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Text on page 264
264 LETTERS OF
day was beautiful, a windless, cloudless, cold,
a and the view opening about us on all sides seemed infinite; but the climb was muscle-tiring, throat-parching, head-throbbing work, and there was not much conversation. I think the last thousand feet on rock was the easiest part of the climb, however, for footing and hand-holds were good, and when you placed your foot on a ledge, you knew that both the foot and the ledge were going to stay right there.
Aa -, our Consul, was the first American ever to set foot on the top, and the rest of us followed in quick succession.
a Over the Bunch,a said Am., as he sat himself down on a comfortable rock.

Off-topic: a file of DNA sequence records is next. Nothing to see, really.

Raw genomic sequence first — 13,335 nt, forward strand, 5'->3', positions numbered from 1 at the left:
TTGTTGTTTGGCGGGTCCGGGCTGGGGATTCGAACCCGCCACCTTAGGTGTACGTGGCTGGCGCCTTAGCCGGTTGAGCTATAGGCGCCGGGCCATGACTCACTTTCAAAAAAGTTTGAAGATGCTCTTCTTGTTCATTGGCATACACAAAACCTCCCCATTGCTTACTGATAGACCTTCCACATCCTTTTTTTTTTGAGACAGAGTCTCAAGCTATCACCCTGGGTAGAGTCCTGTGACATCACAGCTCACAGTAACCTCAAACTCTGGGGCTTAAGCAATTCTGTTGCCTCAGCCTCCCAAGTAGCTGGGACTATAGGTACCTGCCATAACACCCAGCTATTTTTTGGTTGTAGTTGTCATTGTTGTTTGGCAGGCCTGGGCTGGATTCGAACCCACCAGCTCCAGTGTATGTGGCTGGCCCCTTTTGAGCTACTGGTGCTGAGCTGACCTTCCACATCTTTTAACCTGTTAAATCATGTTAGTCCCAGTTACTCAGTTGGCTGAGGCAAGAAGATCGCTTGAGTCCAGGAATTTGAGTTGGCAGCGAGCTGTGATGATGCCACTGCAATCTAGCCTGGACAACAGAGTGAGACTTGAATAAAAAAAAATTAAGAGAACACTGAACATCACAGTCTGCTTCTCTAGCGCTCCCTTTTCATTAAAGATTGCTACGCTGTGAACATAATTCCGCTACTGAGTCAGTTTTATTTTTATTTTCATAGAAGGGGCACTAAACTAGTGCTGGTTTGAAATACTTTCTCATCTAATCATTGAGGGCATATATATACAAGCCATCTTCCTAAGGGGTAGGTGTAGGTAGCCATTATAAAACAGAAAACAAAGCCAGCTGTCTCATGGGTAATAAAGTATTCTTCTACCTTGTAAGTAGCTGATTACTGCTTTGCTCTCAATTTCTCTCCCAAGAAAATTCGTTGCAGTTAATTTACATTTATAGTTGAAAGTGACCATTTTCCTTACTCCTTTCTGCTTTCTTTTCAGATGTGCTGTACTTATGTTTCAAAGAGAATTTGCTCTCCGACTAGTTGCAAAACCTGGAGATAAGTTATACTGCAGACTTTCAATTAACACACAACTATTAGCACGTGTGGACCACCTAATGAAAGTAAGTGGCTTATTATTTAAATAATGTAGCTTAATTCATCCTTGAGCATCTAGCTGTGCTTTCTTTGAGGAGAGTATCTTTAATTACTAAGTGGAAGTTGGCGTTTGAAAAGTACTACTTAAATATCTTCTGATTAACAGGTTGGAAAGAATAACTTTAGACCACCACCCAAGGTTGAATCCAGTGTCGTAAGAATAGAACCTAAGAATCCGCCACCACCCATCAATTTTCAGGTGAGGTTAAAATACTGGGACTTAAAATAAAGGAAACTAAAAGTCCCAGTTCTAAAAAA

Of the view I suppose I must speak, for it was the great feature of the expedition; but a view from a very high mountain does not lend itself to the limitation of words. Too many elements enter into it. There is the fatigue of the climb, the exhilaration of the altitude, the humming of blood in your ears, and all the fleeting glories of sunlight and atmosphere a there is also a suggestion of infinity that transcends juggling with the alphabet. Suffice it to say that, near at hand, were the mighty sister-peaks, and round about, a host of lesser dignitaries like lords about the